Destination unknown: Cruise ship can’t dock after HK visit
When I started writing this piece we thought our 11-day stressful isolation at sea was coming to an end.
By the time I finished writing, Thailand had also rejected us and we have no idea when and where we will disembark this ship.
No one wants to be a passenger on a cruise ship that is suspected of carrying a potentially fatal virus.
Even the strongest and toughest would admit to being nervous or scared in such a situation. Anyone who is not nervous and is not taking every health precaution probably needs therapy.
When the Philippines, Taiwan, Japan, South Korea and even Guam refuse to let you dock you know you are at grave risk and in potential trouble.
Over the last ten days just one of the eleven ports we were scheduled to visit let us in, but then they asked our ship to leave quickly.
The tragedy of the Diamond Princess, now docked in Yokohama, has been followed by everyone.
The Google searches for "Coronavirus" and "cruise ships" from our boat are non stop. People on board are extremely knowledgeable and often know information before it hits the general press. This Thailand rejection was online six hours before the ship knew. Passengers on the Diamond Princess claim they first they knew of the virus being on board was via the internet.
Our Captain assures us we will be first to know if things go bad, the virus is not on board but the worry does not go away.
Modern information access has driven at times an atmosphere of tenseness. Every time the ship bells ring and the Captain makes an on-board announcement the silence is eerie. Passengers are waiting with trepidation for a crisis announcement as there has been little good news in recent times or important information about getting home.
When the Captain advised on February 7 that the cruise was abandoned and we would be seeking a disembarkation port it was a relief. We were heading for home, even if we did not know where we were going or when we would get there in a wait that lasted four days. The uncertainty is straining. The ship literally sailed in circles for two days, going nowhere, as it seemed no port would take us.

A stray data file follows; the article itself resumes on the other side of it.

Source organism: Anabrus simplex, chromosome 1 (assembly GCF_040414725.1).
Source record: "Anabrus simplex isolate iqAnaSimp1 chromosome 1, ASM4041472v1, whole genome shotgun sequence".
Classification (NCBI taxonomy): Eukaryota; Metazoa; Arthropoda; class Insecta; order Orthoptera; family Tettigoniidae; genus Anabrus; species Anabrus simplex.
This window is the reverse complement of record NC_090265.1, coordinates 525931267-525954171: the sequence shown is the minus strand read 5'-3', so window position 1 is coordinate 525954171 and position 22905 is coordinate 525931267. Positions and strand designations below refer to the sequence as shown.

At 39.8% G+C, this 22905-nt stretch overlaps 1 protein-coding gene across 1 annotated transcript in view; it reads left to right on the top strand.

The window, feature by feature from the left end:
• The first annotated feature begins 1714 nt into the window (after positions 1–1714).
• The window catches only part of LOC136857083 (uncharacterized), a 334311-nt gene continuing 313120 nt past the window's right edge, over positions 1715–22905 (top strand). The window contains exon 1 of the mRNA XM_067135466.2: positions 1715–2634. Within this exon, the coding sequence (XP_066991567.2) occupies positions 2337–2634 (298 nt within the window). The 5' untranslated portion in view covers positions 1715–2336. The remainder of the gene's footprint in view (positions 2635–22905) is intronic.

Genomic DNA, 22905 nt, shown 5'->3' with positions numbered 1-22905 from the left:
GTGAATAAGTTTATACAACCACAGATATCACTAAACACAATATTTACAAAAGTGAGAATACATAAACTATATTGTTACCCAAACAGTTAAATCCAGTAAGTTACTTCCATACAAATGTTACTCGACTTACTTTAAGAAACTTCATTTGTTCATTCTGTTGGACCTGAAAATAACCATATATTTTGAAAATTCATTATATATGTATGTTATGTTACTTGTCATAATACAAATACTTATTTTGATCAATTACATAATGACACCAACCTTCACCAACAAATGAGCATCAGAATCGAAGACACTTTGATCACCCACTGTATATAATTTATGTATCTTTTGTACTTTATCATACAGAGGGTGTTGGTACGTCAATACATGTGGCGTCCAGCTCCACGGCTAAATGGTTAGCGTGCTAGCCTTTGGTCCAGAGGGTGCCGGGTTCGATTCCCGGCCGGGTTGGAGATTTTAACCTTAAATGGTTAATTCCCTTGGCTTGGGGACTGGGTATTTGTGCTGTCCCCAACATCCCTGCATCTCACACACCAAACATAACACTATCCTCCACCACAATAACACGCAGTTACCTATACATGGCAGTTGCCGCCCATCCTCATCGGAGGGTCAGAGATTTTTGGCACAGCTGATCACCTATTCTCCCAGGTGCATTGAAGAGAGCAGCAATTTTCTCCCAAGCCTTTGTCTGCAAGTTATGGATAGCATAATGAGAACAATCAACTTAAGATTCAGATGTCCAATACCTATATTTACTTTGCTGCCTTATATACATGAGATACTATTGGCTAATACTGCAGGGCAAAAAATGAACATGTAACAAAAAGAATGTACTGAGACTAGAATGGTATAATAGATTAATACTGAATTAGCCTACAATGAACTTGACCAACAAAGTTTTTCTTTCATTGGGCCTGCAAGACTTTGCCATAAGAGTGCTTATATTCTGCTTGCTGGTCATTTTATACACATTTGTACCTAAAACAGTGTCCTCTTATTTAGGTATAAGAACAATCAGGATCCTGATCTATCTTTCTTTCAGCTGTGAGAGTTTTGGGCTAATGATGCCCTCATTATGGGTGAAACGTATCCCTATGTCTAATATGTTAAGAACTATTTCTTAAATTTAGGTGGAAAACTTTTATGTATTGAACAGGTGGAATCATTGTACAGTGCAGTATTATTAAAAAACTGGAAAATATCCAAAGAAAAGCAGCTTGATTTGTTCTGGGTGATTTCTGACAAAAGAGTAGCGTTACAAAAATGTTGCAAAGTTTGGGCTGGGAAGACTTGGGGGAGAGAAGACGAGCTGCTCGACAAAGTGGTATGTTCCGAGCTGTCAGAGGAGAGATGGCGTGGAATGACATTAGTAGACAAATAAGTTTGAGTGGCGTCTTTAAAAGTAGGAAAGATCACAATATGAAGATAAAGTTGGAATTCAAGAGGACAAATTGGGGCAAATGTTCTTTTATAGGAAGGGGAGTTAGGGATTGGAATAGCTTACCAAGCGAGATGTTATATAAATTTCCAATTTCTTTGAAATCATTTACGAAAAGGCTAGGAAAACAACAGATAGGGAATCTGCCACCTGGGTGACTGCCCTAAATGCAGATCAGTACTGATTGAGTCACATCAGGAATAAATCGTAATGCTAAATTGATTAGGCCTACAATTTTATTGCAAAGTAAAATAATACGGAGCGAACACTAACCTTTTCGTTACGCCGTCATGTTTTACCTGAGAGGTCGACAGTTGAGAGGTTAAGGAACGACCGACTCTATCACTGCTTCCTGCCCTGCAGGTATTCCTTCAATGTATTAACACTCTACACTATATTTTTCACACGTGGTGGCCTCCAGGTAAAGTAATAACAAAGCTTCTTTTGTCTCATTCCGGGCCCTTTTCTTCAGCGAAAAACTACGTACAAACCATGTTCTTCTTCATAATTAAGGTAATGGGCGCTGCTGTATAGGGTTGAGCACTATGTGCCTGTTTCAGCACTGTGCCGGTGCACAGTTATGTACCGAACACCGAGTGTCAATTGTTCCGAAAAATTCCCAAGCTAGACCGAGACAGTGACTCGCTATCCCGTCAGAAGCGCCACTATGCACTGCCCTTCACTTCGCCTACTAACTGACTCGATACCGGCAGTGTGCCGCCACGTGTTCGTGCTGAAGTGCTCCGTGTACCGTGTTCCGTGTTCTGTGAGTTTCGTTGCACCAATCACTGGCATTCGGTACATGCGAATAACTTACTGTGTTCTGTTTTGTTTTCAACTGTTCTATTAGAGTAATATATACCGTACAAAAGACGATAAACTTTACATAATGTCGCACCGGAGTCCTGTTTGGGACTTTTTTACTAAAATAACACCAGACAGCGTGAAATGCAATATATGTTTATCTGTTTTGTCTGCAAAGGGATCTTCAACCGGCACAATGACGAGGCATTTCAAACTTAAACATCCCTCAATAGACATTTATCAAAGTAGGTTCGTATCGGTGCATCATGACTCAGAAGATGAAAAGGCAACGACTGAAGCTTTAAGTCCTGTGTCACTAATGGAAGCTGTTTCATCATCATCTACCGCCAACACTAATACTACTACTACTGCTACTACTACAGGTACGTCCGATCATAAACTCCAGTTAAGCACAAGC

Onboard the ship we are not in quarantine and people have made the best of it. Some have done what they normally do and enjoyed all the events and activities. Judy and I have been a little more circumspect. We have spent a lot of time in our cabin. The last thing we want to do is bring the virus home to our family, friends and beautiful grandchildren. You see the occasional mask on the ship but they are rare. We will be wearing masks as we go through Bangkok and Singapore airports, just in case.
Since our ship, Westerdam, owned by Holland America, docked in Hong Kong on February 1, my wife Judy and I have lived under an ominous shadow. Some 800 new passengers boarded the boat in Hong Kong and many of the 800 crew and 700 passengers already on board went ashore. My wife, Judy, and I were amazed that the ship did not hand out face masks to those going ashore or even demand that everyone boarding the ship antiseptically washed their hands.